But it’s tough to fight your corner as a smaller brewery. “If you’re a big player you’ve a lot of influence – whether you’re selling bread or beer or whatever, and whether it’s bar space or shelf space.”
But O’Hara is an optimist, and prefers to take the glass-half-full view of things. If the bigger brewers are getting more people interested in flavour and new styles, it’s probably helpful for the rest of the industry, he says. Maybe these new drinkers will get curious about other, smaller breweries.
Is there a danger that the craft beer market is becoming saturated? “It’s crowded alright,” he says. “But we still only make up 3 to 4 per cent of the market and if we could double that over the next few years it’s still not a massive chunk of market share.”
Breweries have different ambitions, too, some with a more local focus, others more export driven. “There’s lots of breweries dotted around the country – we’re not all in the same place, and we all have our local markets to build.”
He reckons the industry will evolve over the next few years – rather than any mass closures – with some companies quickly growing with others staying local and smaller, while there might be more consolidation.
Of concern, however, is the imbalance in the market between big and small, or craft versus industrial. There needs to be room in the middle too, he says. Increasing the 40,000 hectolitre limit would help, or by replacing it with some sort of sliding scale.
“For the sustainability of the sector you need to let some breweries move upwards,” he says. “If you’re too small [as an industry] you’re vulnerable.”
The so-called craft beer Bill, which was recently passed in the Dáil, is key to growth, he says. A huge boost to the industry, it allows for the sale of alcohol to visitors who have completed a tour of a brewery or distillery (previously it was illegal to sell to individuals under the wholesale amount or 18 litres).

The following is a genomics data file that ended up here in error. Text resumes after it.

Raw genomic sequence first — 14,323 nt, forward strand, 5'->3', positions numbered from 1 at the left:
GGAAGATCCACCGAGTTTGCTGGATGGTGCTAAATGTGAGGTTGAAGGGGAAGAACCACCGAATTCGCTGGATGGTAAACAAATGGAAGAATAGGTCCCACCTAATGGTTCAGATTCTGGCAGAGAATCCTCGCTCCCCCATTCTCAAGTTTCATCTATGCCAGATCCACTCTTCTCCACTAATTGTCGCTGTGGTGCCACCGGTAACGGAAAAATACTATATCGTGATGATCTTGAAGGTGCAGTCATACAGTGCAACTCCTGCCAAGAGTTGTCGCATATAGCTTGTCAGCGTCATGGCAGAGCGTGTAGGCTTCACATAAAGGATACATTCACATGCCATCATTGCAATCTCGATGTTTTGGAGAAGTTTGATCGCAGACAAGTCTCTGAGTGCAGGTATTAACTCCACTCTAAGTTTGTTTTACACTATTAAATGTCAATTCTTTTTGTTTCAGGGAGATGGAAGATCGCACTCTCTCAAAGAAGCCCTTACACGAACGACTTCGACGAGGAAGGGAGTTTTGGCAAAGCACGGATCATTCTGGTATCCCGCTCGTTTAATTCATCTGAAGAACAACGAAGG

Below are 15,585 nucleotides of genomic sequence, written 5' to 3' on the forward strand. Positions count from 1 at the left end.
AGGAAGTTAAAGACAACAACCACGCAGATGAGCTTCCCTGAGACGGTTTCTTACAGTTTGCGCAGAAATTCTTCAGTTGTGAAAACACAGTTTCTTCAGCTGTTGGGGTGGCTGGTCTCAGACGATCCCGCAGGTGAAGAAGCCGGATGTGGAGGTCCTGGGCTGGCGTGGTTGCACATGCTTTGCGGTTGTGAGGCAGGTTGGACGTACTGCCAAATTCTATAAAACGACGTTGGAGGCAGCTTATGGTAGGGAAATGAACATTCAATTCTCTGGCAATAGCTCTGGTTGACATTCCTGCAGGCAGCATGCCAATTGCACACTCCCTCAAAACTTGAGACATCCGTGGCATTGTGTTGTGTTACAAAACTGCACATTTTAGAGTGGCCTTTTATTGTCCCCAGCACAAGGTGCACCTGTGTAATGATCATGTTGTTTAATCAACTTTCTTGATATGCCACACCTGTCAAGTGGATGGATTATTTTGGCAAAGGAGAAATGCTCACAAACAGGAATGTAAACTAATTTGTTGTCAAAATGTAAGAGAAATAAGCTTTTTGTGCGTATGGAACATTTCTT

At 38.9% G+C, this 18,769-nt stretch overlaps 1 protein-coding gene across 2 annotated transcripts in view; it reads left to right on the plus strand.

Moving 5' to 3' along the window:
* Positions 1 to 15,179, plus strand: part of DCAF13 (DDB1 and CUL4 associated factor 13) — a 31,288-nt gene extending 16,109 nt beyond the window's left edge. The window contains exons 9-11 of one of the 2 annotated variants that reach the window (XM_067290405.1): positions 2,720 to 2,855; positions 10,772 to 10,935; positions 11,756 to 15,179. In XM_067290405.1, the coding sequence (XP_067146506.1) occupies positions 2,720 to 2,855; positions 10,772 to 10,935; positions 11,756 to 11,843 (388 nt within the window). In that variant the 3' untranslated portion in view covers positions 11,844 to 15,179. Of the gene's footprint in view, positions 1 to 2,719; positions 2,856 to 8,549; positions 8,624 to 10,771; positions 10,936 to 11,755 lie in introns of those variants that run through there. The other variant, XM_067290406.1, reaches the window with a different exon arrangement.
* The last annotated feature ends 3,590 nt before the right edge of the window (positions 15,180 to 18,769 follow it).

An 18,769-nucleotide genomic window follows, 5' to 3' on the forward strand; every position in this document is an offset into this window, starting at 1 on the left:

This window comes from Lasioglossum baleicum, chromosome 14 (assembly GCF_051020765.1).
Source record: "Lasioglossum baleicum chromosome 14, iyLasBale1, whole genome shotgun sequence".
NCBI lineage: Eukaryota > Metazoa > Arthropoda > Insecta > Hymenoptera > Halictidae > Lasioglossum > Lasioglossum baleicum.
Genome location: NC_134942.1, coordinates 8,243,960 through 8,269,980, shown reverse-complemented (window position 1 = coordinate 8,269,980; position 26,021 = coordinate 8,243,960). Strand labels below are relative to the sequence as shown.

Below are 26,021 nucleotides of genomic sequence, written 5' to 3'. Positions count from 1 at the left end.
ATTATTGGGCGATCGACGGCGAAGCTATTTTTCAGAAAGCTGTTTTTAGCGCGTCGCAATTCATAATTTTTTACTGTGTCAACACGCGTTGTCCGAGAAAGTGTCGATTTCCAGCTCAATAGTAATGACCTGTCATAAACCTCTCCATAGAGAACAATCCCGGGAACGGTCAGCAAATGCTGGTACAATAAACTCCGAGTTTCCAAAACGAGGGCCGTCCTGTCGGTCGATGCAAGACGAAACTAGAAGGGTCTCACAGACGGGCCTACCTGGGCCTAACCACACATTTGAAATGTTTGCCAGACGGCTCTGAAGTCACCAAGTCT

Many small breweries in the US get the majority of their income through direct sales from consumers who call to the brewery or visit their taproom.
“The standards here are very high now,” he says. And while people often associate craft beer with higher alcohol and more intense bitterness and flavour, he sees more growth in sessionable craft beers. “A selling point for us abroad is the Irish drinking culture,” he says.
In contrast to some of the bigger and more intense beer associated with the US craft scene, O’Hara’s has plenty of easy-going offerings. “It’s this idea that you can have two or three, and then walk home.”
Earlier this year, the Carlow Brewery Company acquired Wicklow-based Craigies Cider, adding to its own craft cider brand, Falling Apple. O’Hara doesn’t have any plans to buy up some smaller Irish breweries – “though I wouldn’t rule it out either”. If it were to happen, it wouldn’t be “in a predatory way”, he says.
There’s a buzz about craft breweries at the moment and some see it as a business opportunity – but it’s a challenging industry, he says. His advice to new brewers setting up? “If you’re not really interested in beer or if that’s not your inspiration for being in it, maybe you shouldn’t be doing it.”
O’Hara is a big fan of festivals and beer events particularly because that’s where people often get to have their first taste of craft, he says. He’s one of the organisers behind next weekend’s huge gathering of brewers at the RDS festival. There’s some 40 breweries and 200 beers including a strong offering from the American Brewers’ Association.
Looking back on his 21 years in craft beer is there any particular moment or achievement that stands out for him? “I haven’t really thought about that,” he says, then pauses for a moment. “Walking into a bar in New York and having a pint of your own stout. That was pretty good.”
The Irish Craft Beer Festival takes place in the RDS September 7th-9th.